USS Pueblo
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The spy ship USS Pueblo was captured by North Korea in 1968. Now, U.S. Rep. Scott Tipton wants President Donald Trump to demand the ship’s return as part of a summit with North Korean leader Kim Jong Un.

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Ahead of President Donald Trump’s next visit with North Korean dictator Kim Jong Un, a Colorado congressman wants a lingering topic addressed.

U.S. Rep. Scott Tipton says Pueblo wants its boat back.

The USS Pueblo, an antenna-laden spy ship, was seized by North Korea in 1968 in a raid that killed one of the crew, Petty Officer Duane Hodges, and saw the rest interned in North Korean POW camps. Since then, the 177-foot Pueblo has been docked in Pyongyang, where the Communist government has used it as a tourist attraction.

Tipton, whose district includes Pueblo, wants Trump to bring the Navy’s Pueblo home.

“The Pueblo is the U.S. Navy’s only commissioned vessel that remains in captivity,” Tipton wrote in a letter to Trump. “I appreciate any dedicated efforts by your Administration to ensuring that the Pueblo is returned home with the dignity and respect it deserves.”

The Pueblo incident is one of America’s darker chapters in the Cold War. The ship, a World War II freighter rebuilt for spying, was at work in international waters, listening to radio traffic from Soviet and North Korean military units, when it was accosted by North Korean gunboats and aircraft.

The Pueblo was far from a warship. Armed with just a few machine guns, it stood little chance against her captors.

“Two North Korean junior officers armed with automatic pistols led eight-to-ten riflemen with fixed bayonets on board of the vessel, and a short while later a colonel led a second boarding party and one of their pilots took the helm,” the Navy’s history of the incident says.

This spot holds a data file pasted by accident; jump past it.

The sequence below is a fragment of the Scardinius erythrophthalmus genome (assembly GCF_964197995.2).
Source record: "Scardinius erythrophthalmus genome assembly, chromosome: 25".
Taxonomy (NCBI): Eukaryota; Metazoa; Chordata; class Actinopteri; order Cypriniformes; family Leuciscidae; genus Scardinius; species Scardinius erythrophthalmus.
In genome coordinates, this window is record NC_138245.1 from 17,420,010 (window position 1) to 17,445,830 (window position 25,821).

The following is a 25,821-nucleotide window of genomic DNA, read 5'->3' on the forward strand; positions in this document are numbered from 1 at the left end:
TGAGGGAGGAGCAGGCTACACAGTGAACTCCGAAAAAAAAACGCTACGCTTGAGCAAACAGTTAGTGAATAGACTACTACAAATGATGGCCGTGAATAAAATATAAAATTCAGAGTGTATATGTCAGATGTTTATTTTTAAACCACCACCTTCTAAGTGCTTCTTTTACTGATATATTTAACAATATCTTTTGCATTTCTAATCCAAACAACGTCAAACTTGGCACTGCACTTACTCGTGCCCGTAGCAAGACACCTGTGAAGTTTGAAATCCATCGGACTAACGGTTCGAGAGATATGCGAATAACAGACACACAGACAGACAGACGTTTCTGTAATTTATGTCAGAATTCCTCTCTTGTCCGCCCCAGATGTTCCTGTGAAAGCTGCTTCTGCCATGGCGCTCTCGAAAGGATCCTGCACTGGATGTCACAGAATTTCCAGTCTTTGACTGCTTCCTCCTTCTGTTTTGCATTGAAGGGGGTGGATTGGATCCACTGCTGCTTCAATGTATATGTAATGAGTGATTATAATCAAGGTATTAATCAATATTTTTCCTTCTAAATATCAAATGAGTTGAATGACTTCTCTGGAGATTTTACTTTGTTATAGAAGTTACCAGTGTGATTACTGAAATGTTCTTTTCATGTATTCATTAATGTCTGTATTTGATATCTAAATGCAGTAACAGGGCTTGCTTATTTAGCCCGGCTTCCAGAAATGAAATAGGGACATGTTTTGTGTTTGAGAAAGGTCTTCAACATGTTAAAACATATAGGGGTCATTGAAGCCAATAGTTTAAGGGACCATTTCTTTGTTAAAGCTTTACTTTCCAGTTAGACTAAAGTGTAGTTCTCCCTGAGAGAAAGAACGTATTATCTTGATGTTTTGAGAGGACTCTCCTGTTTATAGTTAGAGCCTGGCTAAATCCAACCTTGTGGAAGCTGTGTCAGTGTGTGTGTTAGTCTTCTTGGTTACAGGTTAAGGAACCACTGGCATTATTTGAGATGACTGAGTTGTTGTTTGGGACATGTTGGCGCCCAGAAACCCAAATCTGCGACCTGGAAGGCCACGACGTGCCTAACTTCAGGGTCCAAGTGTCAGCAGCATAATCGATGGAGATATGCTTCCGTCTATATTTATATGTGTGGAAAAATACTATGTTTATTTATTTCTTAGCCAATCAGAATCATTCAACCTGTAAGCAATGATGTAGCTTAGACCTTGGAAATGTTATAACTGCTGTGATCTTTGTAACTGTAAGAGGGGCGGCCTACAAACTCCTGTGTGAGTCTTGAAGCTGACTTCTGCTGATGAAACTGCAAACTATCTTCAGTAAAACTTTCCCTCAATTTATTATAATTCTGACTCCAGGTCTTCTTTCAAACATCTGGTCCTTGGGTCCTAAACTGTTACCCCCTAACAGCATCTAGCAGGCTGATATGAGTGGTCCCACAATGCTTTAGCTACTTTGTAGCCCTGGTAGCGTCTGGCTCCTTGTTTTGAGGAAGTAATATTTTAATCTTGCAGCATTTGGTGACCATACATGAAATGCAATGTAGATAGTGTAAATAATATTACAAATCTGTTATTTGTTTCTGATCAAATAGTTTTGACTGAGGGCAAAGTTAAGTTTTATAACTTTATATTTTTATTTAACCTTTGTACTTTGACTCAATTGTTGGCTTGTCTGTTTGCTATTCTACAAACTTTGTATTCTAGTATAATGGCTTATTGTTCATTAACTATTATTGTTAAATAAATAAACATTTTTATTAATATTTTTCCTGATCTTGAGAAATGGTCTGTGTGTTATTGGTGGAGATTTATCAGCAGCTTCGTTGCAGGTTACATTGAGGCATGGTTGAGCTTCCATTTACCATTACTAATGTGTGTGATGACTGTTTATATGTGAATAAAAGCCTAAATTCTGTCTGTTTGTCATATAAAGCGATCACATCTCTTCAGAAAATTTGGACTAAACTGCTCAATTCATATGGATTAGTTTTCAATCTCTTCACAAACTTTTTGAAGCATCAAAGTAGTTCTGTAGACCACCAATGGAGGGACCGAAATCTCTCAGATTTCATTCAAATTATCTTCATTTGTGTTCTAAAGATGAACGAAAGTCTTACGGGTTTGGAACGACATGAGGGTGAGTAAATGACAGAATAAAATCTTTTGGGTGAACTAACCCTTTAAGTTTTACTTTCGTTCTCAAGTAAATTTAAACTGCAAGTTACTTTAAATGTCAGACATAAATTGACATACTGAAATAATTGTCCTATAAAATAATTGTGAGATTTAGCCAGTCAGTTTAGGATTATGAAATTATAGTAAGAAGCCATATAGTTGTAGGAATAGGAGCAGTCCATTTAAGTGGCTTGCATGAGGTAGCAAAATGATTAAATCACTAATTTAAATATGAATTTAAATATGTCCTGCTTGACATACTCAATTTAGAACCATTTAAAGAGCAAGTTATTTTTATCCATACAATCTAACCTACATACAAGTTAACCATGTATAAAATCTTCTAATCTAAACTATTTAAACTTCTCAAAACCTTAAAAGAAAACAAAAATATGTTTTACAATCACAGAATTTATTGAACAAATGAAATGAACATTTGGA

It was sailed to North Korea, even as the Navy sortied four aircraft carriers in a show of force that some feared would trigger a nuclear showdown with the Soviet Union.

The capture also caused chaos across the Pacific fleet, with admirals fearing U.S. secret codes and spying technology had been compromised.

North Korea refused diplomatic overtures after the craft was captured. And President Lyndon Johnson, already embroiled in Vietnam, had little appetite for a new war over the small ship.

The ship’s sailors endured long days of torture and interrogation as American leaders negotiated for their freedom.

“The 82 Pueblo survivors endured 11 months of cruel captivity before being released,” the Navy’s official history says.

The sailors didn’t give up their fight against the North Koreans. Forced to pose for propaganda photos, they gave the camera the finger, while explaining to guards that it was an American gesture for peace.

When the ruse was discovered, the crew faced beatings.

The Pueblo was eventually brought to the North Korean capital, where it has been held up as a symbol of that nation’s strength in the face of American aggression.

Now, as Trump continues his unprecedented direct talks with Kim, Tipton says the president should include the ship’s status in nuclear talks. “It is important that the actions of North Korea on that day in January 1968 and the sacrifice of Petty Officer Duane Hodges are never forgotten,” Tipton wrote.

Contact Tom Roeder: 636-0240 Twitter: @xroederx

Contact Tom Roeder: 636-0240

Twitter: @xroederx

Senior Military Editor

Tom Roeder is the Gazette's senior military editor. In Colorado Springs since 2003, Tom covers seven military installations in Colorado, including five in the Pikes Peak region. His main job, though, is being dad to two great kids.

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